At first glance, the Lee County Flea Market seems just that — an ordinary, eclectic collection of sporadic booths in an overgrown field off of Highway 431.
Under the surface, however, lies the dedication of a family-built business rooted in diversity, loyalty and personal relationships.
When walking by the booths, it is plain to see the wide array of trinkets for sale — from items as mundane as mouthwash to handcrafted home decor.
At the heart of the field, lies a modest office with a handwritten sign adorning the front door. Inside are the masterminds behind the operation: the Jones family.
Rhonda Jones, the matriarch of the clan sits behind an always-full jar of double bubble gum and uses her experiences as a past pre-school director to keep vendors' children from misbehaving — calling them each individually by name.
Husband Barry Jones settled down into the flea market business after traveling as a financial consultant, ending up on Wall Street and working as a high school athletic director for a time. Their son, Ben, quit his job at a bank four years ago to focus his energy on the flea market.
“We think of it as more of a ministry than a business,” Barry said about the most rewarding aspect of running the flea market.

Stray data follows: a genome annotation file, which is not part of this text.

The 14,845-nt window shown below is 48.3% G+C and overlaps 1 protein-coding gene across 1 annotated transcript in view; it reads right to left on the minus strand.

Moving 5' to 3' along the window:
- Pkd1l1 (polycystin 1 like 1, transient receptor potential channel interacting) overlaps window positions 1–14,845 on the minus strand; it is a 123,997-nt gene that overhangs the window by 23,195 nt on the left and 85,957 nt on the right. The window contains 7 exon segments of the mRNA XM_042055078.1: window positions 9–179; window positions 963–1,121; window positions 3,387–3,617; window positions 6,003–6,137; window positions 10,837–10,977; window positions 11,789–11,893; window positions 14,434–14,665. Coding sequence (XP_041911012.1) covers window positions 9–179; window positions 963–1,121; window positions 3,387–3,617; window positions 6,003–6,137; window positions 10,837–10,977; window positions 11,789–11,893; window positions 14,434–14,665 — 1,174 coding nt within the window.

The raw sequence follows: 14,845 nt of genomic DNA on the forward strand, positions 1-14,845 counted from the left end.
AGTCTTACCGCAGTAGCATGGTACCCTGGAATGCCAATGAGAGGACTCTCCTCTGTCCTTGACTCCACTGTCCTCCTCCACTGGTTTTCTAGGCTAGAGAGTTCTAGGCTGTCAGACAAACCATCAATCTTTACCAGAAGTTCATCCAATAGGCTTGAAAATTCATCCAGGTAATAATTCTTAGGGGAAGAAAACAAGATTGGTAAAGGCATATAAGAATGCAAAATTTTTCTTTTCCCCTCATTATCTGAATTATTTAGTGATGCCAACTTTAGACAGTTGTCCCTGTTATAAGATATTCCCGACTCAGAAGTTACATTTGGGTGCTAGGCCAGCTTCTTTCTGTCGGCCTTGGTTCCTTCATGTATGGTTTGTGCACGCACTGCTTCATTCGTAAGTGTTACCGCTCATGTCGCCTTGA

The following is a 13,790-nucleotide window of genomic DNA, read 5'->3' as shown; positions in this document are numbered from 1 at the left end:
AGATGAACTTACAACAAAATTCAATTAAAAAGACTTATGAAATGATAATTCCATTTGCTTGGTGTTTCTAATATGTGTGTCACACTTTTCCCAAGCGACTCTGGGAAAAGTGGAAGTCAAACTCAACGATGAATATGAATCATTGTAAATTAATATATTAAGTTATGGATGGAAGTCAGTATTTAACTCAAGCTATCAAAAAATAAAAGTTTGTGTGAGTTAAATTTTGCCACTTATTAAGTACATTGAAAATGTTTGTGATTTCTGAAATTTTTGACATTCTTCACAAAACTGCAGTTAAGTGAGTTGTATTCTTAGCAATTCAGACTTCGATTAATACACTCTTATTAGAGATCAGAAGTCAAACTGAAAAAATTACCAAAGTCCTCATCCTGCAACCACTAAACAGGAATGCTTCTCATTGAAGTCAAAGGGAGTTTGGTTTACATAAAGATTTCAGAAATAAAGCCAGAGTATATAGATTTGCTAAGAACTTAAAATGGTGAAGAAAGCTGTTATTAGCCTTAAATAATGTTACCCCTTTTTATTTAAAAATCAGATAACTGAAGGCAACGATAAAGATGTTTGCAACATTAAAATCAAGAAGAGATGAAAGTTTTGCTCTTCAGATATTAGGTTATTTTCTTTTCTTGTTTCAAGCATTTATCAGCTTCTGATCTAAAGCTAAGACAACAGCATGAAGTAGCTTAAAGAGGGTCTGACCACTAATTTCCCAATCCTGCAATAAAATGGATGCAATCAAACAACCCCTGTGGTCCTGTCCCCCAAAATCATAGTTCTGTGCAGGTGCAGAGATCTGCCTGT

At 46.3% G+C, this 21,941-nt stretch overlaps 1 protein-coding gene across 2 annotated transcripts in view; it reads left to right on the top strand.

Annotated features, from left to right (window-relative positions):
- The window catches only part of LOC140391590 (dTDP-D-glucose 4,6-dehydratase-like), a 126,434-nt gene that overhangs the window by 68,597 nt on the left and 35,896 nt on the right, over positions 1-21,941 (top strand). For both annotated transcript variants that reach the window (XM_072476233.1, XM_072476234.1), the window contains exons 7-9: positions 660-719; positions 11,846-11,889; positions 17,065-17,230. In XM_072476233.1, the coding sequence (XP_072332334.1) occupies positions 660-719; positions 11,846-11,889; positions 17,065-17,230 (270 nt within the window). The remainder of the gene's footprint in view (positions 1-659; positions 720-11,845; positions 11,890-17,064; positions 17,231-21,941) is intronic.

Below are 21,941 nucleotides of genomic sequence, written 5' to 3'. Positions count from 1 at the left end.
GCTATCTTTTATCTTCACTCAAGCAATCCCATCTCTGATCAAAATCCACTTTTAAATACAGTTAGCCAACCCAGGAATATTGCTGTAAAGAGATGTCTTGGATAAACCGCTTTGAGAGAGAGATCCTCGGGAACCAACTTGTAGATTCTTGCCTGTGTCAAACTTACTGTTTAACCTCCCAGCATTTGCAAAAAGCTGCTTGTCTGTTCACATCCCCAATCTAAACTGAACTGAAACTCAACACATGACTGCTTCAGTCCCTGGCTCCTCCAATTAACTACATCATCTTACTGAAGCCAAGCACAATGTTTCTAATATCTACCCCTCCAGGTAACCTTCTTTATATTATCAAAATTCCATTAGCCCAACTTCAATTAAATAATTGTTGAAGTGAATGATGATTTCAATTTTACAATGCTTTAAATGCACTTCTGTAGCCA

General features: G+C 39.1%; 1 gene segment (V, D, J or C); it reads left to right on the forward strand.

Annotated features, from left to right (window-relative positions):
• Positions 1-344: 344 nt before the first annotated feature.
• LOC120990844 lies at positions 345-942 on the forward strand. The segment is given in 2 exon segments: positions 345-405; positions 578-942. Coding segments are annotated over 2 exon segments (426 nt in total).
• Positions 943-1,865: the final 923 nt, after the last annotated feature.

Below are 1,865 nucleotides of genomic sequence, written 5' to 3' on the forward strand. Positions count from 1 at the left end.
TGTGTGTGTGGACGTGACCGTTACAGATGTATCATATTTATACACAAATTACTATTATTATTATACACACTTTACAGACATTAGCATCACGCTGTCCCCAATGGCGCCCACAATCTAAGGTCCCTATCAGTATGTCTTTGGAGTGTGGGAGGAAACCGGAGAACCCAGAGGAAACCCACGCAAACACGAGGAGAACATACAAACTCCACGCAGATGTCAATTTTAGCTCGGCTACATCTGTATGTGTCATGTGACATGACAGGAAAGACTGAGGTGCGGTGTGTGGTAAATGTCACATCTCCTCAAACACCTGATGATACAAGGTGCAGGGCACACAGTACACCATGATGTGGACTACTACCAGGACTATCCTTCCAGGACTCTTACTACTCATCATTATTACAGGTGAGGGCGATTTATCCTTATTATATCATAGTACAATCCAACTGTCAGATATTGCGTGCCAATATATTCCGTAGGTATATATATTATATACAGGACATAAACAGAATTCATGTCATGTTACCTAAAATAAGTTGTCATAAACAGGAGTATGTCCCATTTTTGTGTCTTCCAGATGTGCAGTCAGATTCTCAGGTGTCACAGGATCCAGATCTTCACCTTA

He cited diversity as an essential aspect of the market community. Diversity drives the place, as the market is filled with people of all different backgrounds, whether that be socio-economic, race, religion or various other demographics.
It's a melting pot of different cultures, where at one table shoppers can get authentic Mexican spiced fruit and stock up on camouflage hunting apparel at the table across from it.
Although the wide array of vendors keeps the customers at the market, loyalty is what brings them back weekend after weekend.
Seventy percent of vendors are regulars, the Jones family said, coming everywhere from Atlanta to Chilton County to claim their tables.
“On a regular weekend, we get 8,000 people on Saturdays, and that number may double on Auburn game day weekends,” Rhonda Jones said. “We like to build relationships to keep people coming back.”
And that they do, as several vendors walked in and shook Barry Jones' hand before calling it a day.
The family-friendly feel began with Rhonda Jones’ mother, Ruth Williams, who started the flea market.
“It began in 1988 across the street with only an acre and a half of land," Rhonda Jones said. "About every five years she would add 100 feet. Bill and Velma Estes, Williams’ friends introduced her and taught her the rules and strategies of the flea market business world.”
A list of rules can be found on their website and is on the door of the office.
There are now 258 tables on the property for vendors to set up shop, as well as sheltered tables that they can reserve. For an outdoor table, it costs $8 a day and for a sheltered one, $17.
What the Jones family does goes beyond money for them. It is the small spread of goodwill, that may be passed on to both customers and vendors. They are giving opportunities to share a specialized skill, a rare find or even a simple memory.